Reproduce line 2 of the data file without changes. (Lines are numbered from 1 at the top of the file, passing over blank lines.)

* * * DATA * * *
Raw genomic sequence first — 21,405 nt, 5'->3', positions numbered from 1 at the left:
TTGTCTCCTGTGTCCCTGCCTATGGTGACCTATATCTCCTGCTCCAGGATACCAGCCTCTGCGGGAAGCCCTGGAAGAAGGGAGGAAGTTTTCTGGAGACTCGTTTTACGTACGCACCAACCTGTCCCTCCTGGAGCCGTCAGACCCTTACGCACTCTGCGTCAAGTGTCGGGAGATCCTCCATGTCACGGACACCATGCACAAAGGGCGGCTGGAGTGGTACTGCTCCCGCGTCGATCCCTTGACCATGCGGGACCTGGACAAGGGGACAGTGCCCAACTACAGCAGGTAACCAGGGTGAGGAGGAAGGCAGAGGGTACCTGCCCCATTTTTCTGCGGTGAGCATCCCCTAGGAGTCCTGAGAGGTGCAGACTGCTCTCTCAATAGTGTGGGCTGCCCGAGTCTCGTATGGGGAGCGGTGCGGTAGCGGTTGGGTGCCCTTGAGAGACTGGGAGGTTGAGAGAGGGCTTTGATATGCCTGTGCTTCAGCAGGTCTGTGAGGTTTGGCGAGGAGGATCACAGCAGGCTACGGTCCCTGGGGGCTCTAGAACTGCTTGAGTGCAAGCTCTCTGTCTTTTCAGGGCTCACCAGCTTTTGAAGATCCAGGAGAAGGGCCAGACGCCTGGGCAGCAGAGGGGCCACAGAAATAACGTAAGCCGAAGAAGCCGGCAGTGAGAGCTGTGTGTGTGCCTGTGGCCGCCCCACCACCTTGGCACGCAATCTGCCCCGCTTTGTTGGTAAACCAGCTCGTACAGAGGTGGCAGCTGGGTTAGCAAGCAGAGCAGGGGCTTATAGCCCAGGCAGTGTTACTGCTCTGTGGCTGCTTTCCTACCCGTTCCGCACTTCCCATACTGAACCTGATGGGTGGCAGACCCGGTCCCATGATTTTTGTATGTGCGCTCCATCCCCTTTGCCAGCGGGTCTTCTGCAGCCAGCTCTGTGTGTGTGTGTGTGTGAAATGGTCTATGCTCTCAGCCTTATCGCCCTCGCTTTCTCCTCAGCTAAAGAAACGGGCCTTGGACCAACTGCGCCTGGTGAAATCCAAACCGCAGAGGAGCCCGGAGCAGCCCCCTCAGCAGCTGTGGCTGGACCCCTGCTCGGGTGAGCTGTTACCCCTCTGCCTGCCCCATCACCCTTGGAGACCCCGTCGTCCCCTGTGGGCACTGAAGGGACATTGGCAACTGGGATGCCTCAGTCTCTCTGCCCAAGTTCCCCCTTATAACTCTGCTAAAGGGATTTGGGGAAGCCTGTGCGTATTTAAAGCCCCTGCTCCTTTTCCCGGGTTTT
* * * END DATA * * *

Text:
TTGTCTCCTGTGTCCCTGCCTATGGTGACCTATATCTCCTGCTCCAGGATACCAGCCTCTGCGGGAAGCCCTGGAAGAAGGGAGGAAGTTTTCTGGAGACTCGTTTTACGTACGCACCAACCTGTCCCTCCTGGAGCCGTCAGACCCTTACGCACTCTGCGTCAAGTGTCGGGAGATCCTCCATGTCACGGACACCATGCACAAAGGGCGGCTGGAGTGGTACTGCTCCCGCGTCGATCCCTTGACCATGCGGGACCTGGACAAGGGGACAGTGCCCAACTACAGCAGGTAACCAGGGTGAGGAGGAAGGCAGAGGGTACCTGCCCCATTTTTCTGCGGTGAGCATCCCCTAGGAGTCCTGAGAGGTGCAGACTGCTCTCTCAATAGTGTGGGCTGCCCGAGTCTCGTATGGGGAGCGGTGCGGTAGCGGTTGGGTGCCCTTGAGAGACTGGGAGGTTGAGAGAGGGCTTTGATATGCCTGTGCTTCAGCAGGTCTGTGAGGTTTGGCGAGGAGGATCACAGCAGGCTACGGTCCCTGGGGGCTCTAGAACTGCTTGAGTGCAAGCTCTCTGTCTTTTCAGGGCTCACCAGCTTTTGAAGATCCAGGAGAAGGGCCAGACGCCTGGGCAGCAGAGGGGCCACAGAAATAACGTAAGCCGAAGAAGCCGGCAGTGAGAGCTGTGTGTGTGCCTGTGGCCGCCCCACCACCTTGGCACGCAATCTGCCCCGCTTTGTTGGTAAACCAGCTCGTACAGAGGTGGCAGCTGGGTTAGCAAGCAGAGCAGGGGCTTATAGCCCAGGCAGTGTTACTGCTCTGTGGCTGCTTTCCTACCCGTTCCGCACTTCCCATACTGAACCTGATGGGTGGCAGACCCGGTCCCATGATTTTTGTATGTGCGCTCCATCCCCTTTGCCAGCGGGTCTTCTGCAGCCAGCTCTGTGTGTGTGTGTGTGTGAAATGGTCTATGCTCTCAGCCTTATCGCCCTCGCTTTCTCCTCAGCTAAAGAAACGGGCCTTGGACCAACTGCGCCTGGTGAAATCCAAACCGCAGAGGAGCCCGGAGCAGCCCCCTCAGCAGCTGTGGCTGGACCCCTGCTCGGGTGAGCTGTTACCCCTCTGCCTGCCCCATCACCCTTGGAGACCCCGTCGTCCCCTGTGGGCACTGAAGGGACATTGGCAACTGGGATGCCTCAGTCTCTCTGCCCAAGTTCCCCCTTATAACTCTGCTAAAGGGATTTGGGGAAGCCTGTGCGTATTTAAAGCCCCTGCTCCTTTTCCCGGGTTTT